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Sunday, April 05, 2020

Palm Sunday in The Long Lent



About the Image

Pietro Lorenzetti, Entry of Christ into Jerusalem, 1320. Painted 27 years before the peak intensity of the Black Death began. 700 years after Lorenzetti painted this image, it is Palm Sunday in The Long Lent. The very Long Lent. Public domain image, Wikipedia.

* * *

Marly-words
(or, what I've been working on lately)

The Lorenzetti is pilfered from my own facebook site. I'm finding it hard to keep up with current requests for writings, videos (yes, I have finally made some videos of poems from The Book of the Red King, and will make a Charis excerpt as well), and poems--people are finding more time to make extended projects and to ask for contributions, I imagine. Lots of requests for poems, and even a commission to write a pandemic poem, a thing I had promised myself not to make because I disliked so many 9-11 poems. However, dear reader, I did it because I am fond on the editor who asked. Aiee! There's a notable increase in requests from Christian venues, and I find that curious and interesting. Meanwhile, I've been keeping up with a couple of my social media sites better than the blog--mainly because that's where the most interaction with readers happens, these days--and am pleased by some good attentions to Charis in the World of Wonders. In addition, I'm doing some radio interviews for the book launch, something I've never done before, and hoping not to appear as a doofus on the airwaves!


Paul Candler's pandemic project--
lovely to be on the home page,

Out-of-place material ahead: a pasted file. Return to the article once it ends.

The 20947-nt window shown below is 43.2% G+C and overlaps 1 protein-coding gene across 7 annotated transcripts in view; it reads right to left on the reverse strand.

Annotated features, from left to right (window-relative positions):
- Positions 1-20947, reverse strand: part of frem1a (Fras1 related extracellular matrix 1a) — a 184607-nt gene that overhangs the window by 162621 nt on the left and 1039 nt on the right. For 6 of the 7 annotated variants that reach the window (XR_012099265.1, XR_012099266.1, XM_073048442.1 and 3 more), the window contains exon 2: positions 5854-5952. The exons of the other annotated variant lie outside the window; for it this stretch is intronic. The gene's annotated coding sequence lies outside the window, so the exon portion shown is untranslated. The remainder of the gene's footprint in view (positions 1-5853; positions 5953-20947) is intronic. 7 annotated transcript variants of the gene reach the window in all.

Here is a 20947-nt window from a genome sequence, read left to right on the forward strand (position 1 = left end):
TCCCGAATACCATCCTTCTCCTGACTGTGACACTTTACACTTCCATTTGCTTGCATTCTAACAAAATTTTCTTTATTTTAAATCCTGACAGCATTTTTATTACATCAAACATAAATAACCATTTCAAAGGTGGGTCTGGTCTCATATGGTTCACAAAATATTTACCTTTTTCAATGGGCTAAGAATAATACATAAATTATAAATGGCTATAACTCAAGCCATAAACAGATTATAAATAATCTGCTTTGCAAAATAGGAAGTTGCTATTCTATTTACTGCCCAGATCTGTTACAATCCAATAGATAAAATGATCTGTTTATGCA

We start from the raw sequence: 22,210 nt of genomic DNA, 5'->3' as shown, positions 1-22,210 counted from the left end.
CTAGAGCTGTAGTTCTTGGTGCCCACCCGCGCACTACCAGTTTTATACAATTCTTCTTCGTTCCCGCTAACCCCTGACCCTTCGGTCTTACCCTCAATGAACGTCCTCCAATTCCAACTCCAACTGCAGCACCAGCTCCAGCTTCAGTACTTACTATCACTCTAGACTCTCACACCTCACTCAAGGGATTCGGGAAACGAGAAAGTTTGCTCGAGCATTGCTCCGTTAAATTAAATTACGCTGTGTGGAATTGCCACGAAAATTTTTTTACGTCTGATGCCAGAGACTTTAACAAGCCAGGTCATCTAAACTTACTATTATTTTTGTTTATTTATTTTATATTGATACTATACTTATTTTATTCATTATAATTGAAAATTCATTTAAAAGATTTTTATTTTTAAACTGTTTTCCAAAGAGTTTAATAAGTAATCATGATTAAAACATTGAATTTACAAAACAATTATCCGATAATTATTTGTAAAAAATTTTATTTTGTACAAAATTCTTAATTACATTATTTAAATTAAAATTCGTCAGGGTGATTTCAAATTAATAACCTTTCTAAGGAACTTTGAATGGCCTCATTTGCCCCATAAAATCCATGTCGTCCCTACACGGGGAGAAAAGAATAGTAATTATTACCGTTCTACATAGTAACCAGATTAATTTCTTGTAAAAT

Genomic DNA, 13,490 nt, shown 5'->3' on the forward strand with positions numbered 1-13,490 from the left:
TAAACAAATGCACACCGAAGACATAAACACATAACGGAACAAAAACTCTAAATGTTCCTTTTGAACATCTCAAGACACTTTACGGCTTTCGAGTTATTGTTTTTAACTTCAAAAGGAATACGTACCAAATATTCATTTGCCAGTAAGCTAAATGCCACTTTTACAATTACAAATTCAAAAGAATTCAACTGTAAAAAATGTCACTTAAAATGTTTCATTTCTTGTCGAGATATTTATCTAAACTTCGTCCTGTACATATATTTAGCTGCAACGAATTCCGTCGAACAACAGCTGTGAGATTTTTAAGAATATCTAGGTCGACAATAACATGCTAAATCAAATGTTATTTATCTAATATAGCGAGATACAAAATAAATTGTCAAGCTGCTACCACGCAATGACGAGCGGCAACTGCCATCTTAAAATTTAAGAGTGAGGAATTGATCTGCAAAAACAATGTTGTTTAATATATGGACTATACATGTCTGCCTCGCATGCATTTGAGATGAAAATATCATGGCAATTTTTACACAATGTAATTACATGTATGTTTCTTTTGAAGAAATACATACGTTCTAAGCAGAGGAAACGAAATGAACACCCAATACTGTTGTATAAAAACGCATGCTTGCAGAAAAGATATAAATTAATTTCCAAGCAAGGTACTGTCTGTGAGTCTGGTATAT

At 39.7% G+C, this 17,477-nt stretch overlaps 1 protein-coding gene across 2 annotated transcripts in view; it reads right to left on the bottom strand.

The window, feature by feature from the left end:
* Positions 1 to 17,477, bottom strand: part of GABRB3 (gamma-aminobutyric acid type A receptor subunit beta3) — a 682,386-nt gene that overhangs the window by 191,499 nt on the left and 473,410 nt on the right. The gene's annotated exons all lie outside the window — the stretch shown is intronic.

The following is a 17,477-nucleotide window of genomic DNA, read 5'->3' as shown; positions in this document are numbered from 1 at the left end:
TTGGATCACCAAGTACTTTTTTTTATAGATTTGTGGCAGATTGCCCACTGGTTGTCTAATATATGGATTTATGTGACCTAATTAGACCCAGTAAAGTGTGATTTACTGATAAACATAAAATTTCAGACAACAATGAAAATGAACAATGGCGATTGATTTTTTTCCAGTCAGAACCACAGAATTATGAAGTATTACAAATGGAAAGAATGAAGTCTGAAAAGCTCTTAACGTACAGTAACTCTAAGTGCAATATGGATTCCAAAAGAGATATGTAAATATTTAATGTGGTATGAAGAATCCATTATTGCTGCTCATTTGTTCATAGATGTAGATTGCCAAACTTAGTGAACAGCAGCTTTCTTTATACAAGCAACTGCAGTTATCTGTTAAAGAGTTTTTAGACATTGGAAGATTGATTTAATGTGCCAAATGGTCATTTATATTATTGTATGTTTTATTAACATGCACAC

and so far four of my poems are up.
Forthcoming--a long poem
and the opening of Charis.

Charis in the World of Wonders excerpt at

Clive Hicks-Jenkins on The Art of the Cover,
with a good bit about our collaborations
ceccoop.net

The Word, and a Virtual Palm Sunday

Want to go to Palm Sunday services with me
in The Village of Cooperstown?
Christ Church Cooperstown
Easy to stay six feet apart...
Feel free to wear your pajamas!

ceccoop.net

And if you're bookish, which I assume you are (having landed here), you might like to know that novelist James Fenimore Cooper was warden of this church, and that it has had a remarkable number of writers as members--William Wilberforce Lord (the famous poet that Wordsworth praised but Poe derided, and with much vigor), Susan Fenimore Cooper (read Rural Hours! surely influenced Thoreau), Paul Fenimore Cooper, Fae Malania, Ralph Birdsall, and many more...There's also a memorial niche to Constance Fenimore Cooper, friend of Henry James and writer who has been getting a lot of attention lately. James Fenimore Cooper was the one responsible for turning a little village church into a Gothic bandbox after he returned home from Europe.

A sheep in green and flowering pasture for Palm Sunday.
Interior illumination by Clive Hicks-Jenkins
for Charis in the World of Wonders

4 comments:

  1. I opted for watching the 10:00 at St. Matthew's in Washington. The archbishop celebrated, and by my count there were five concelebrants, and five lay persons: signer, cantor, organist, and a couple of altar servers. The cathedral seats about a thousand persons.